“Has anyone brought in my dachsies?” a distraught — but still hopeful — Knysna resident queries as he rushes into the town’s animal-rescue shelter. He has just lost everything in the hellish, early-June fires ripping through the historical Western Cape town. But his home and possessions are insignificant compared with his irreplaceable dachshund companions.
Elsewhere, the man’s girlfriend is stumbling through the smoked-up streets, repeatedly calling after the dogs. They’ll magically emerge from this dystopian dust — they must, they must — she keeps reassuring herself.
If anyone has turned them in, he knows they must be here, at the shelter.
“I’m sorry, I … no,” is all manager Annelien Kitley can offer, amid hosing down the building to brace it against the approaching flames, and taking in emergency cases by the minute. Trapped as they are at the edge of town, will she and the tens of dogs, cats and other animals in her care live to see sunrise? She has sent home most of the workers, except skeleton staff. Still, she has the presence of mind to ask for his contact details. They’ll call him.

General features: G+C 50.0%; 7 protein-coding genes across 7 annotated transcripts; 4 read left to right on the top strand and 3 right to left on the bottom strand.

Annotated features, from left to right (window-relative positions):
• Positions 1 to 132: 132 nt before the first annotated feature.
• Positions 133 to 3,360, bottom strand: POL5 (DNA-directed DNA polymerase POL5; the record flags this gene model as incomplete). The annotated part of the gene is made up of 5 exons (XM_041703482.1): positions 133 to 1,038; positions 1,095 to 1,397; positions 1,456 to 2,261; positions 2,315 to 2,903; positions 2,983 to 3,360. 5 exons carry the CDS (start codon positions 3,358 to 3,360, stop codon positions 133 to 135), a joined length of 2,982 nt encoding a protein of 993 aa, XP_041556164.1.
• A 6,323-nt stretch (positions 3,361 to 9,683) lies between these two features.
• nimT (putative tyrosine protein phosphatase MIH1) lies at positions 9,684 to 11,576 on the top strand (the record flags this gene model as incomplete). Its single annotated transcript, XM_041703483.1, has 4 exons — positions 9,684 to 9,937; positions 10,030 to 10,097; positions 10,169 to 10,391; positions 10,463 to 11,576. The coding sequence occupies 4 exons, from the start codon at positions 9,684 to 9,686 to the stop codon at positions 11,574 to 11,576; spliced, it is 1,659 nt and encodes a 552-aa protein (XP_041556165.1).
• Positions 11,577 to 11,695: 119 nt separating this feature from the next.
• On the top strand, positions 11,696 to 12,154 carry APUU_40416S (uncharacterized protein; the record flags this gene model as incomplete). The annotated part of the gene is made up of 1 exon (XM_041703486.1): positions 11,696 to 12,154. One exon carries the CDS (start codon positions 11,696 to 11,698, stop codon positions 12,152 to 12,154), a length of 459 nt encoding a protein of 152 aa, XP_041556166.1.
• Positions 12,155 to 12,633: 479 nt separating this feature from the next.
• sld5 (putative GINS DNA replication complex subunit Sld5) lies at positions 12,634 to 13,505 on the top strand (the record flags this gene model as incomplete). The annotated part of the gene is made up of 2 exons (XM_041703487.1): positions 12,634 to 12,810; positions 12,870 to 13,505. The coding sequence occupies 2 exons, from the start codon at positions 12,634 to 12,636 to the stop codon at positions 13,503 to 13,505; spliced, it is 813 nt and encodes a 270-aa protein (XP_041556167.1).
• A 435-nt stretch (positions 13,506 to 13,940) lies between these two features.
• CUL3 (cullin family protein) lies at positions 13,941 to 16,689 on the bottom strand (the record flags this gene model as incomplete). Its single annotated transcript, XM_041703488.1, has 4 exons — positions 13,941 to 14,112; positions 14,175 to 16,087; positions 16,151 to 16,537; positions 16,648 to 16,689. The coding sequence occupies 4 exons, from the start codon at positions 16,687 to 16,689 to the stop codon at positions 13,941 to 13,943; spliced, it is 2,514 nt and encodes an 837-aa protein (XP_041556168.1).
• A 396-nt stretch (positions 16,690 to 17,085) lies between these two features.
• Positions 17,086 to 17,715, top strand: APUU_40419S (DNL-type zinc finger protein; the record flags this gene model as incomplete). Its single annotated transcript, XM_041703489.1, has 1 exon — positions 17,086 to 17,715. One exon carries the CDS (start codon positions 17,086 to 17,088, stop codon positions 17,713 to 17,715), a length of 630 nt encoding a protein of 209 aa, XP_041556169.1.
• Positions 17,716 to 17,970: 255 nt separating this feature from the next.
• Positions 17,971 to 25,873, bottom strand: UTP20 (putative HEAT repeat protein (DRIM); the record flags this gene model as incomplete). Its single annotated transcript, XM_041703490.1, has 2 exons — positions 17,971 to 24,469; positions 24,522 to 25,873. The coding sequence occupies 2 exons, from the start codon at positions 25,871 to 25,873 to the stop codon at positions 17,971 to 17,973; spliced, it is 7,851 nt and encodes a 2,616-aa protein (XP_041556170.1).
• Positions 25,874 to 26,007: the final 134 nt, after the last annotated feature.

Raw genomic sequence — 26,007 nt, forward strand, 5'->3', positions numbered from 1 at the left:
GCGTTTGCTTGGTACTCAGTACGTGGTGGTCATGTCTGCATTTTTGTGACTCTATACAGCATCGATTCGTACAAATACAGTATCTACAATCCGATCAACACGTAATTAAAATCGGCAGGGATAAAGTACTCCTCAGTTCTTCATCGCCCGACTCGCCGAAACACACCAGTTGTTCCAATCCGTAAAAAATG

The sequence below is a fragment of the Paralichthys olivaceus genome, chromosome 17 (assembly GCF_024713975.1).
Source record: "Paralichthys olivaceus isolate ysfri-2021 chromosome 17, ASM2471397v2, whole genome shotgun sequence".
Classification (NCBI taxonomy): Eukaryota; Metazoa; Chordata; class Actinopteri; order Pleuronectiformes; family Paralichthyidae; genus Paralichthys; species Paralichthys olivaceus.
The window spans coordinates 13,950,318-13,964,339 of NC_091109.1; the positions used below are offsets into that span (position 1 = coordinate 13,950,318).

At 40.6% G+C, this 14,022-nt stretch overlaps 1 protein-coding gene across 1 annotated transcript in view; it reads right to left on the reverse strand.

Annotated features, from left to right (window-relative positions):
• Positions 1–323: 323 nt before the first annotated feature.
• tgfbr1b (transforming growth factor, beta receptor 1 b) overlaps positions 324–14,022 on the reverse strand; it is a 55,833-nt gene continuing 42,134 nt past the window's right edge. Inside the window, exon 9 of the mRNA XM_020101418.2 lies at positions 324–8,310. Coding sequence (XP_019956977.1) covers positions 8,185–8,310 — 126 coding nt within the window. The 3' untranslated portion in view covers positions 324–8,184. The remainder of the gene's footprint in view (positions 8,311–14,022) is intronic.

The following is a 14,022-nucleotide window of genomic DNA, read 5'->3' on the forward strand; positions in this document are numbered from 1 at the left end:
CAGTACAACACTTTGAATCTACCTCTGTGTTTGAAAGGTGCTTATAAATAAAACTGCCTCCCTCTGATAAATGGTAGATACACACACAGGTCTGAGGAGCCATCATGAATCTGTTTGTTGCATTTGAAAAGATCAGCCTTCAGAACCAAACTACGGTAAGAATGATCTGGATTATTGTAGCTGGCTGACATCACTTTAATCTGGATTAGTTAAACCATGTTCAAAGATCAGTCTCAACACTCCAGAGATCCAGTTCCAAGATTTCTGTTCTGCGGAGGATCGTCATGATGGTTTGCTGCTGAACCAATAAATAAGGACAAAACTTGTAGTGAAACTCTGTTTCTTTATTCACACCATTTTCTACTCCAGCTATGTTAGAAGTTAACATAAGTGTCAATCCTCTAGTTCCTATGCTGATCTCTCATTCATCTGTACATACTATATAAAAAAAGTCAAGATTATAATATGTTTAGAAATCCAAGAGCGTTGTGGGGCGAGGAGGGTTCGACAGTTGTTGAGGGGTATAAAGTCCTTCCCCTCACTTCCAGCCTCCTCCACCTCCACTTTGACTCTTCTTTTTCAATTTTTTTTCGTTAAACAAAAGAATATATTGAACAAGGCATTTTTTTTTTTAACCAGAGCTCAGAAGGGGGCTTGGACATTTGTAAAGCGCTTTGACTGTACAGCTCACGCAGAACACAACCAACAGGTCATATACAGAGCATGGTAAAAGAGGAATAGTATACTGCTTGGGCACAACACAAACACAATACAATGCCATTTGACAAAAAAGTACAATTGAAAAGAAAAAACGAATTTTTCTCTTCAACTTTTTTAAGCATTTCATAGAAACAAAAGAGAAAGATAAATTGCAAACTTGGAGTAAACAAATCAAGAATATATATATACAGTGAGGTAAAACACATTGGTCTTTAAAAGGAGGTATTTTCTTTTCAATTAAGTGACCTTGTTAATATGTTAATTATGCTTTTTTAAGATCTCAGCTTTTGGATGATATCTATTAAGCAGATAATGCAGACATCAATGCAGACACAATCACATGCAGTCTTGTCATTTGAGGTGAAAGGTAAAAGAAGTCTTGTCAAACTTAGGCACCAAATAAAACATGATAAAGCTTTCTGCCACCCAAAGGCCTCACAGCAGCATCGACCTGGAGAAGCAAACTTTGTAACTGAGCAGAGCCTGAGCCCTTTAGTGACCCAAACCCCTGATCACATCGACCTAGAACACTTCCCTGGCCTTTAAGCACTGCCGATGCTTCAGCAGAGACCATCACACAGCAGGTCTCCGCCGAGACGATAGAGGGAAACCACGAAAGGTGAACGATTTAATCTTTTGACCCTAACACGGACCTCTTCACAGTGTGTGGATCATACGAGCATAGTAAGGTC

“I … I don’t know … my phone was burnt,” the man splutters. There’s nothing for it: he’ll have to come back another time … maybe tomorrow? Kitley looks on helplessly as he melts into the carroty dusk outside.
Ten, perhaps 20, minutes later, the South African Police enter reception carrying two wary dachsies — Kitley wastes no time trying to soothe them with her obligatory dose of Rescue Remedy.
The dachsies’ arrival would have been scripted to Disney perfection — if only they had turned up a moment or two before. Now the owner might be gone for good.
But a hunch — or perhaps it is sheer hope — sends Kitley’s office manager racing into the parking area, only to find the devastated man has not left: strapped up for a drive to nowhere in a burning town, broken down over his tightly gripped steering wheel in racking sobs.
“We got the dogs,” comes the whisper through the window.
Kitley’s voice breaks when she recalls what happened next: “He ran out of his car, and fell down, flat on the ground, in front of his animals… let me tell you… that guy simply lost it. And his two dachsies were kissing and jumping all over him — they were practically climbing down his throat.”
Inferno erupting all around the shelter